"A lot of it is the non-verbal communication," said Isdaner, who already excels at the verbal side of the equation. "It's being able to know what other guys are going to do without saying anything, or even pointing."
That last is a key item, because identifying the position of a linebacker or another defender by singling him out can provide clues to the blocking scheme, or at least identify one of the focal reads of the play. If, however, the offensive line can all look at the defense and make the same read without having to speak or gesture, then there aren't any clues for the defense to grasp – thus denying them a crucial edge. Without those cues, the offensive line holds a bit more of the element of surprise, and in an arena where a split second decision can mean the difference between a one-yard gain or a ten-yard romp, it's a vital factor.
Even veteran units take time to recapture the levels of communication they enjoyed the previous year, and when there is turnover along the line, the process can be even more drawn out. Isdaner understands that, and cautions against panic if everything isn't perfect from the first snap of the season.
"It always takes us a couple of games into the season to get it down," he explained. "If you look back at the past couple of seasons, it always took three or four games into the season before we hit our peak performance. We are trying to hit that earlier this year, but if we don't, we won't be disappointed, because we realize it takes a while, especially when we are incorporating new players into the line."
The new faces, including Mike Dent, Eric Rodemoyer, John Bradshaw, Selvish Capers and Derek Hayes, have varying levels of experience, although they have worked alongside each other for at least one season. That may have helped a bit in the jelling process, but there is still nothing that can take the place of game action. Practice and scrimmages are used to ingrain blocking schemes and clear the communication pathways, but there is nothing like going against a totally different defensive front in live action. Thus, while camp and preseason practices are important, it's not as if learning ceases once the first kickoff occurs.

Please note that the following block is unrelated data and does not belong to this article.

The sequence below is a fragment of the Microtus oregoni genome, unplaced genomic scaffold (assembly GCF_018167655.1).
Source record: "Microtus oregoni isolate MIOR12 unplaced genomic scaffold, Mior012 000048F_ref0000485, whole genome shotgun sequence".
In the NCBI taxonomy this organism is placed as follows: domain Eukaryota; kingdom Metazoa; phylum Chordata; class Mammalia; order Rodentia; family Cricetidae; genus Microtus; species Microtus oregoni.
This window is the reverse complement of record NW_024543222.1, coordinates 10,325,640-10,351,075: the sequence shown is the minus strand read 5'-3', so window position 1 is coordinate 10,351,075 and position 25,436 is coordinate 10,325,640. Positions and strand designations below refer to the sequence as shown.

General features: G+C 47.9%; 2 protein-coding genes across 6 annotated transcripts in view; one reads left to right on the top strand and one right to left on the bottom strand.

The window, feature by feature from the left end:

"I definitely think you continue to improve all year long," Isdaner said. "Between the first and the second game might be the biggest jump, but you can definitely improve all year. You can improve technique, improving on the schemes, improve on [communication]."
Thus, when West Virginia takes the field against Western Michigan this Saturday, Mountaineer fans won't be seeing the "finished product" up front. While that seems a rather obvious statement, the truth of it is often lost in the excitement of the opening game. Snap judgments can be made, that, while valid at the time, lose their accuracy as the season progresses. And nowhere might the difference in performance between game one and mid-season be more different than on the offensive line.
Isdaner knows this, and while he wants to have his group performing at a high level from the outset, he also realizes that's usually not the case.
"It is obviously hard at first, but we are coming along and have been working hard," he said. "I think we still have work to do. We realize there is a lot of teamwork involved, but I think we will be good for the opener."
Isdaner's leadership, and appreciation for the way in which teamwork makes the Mountaineers go, was clearly evident in this quote from earlier in fall camp. When told that quarterback Patrick White said that the offensive line was the most underappreciated and hardest working group on the team, Isdaner had a ready response.
"I'd throw it right back at him and at Steve Slaton. They make us look good too. We work, but everyone on this team works hard too, and that's why we achieve what we do. [We have success] because we work so hard, especially in the offseason."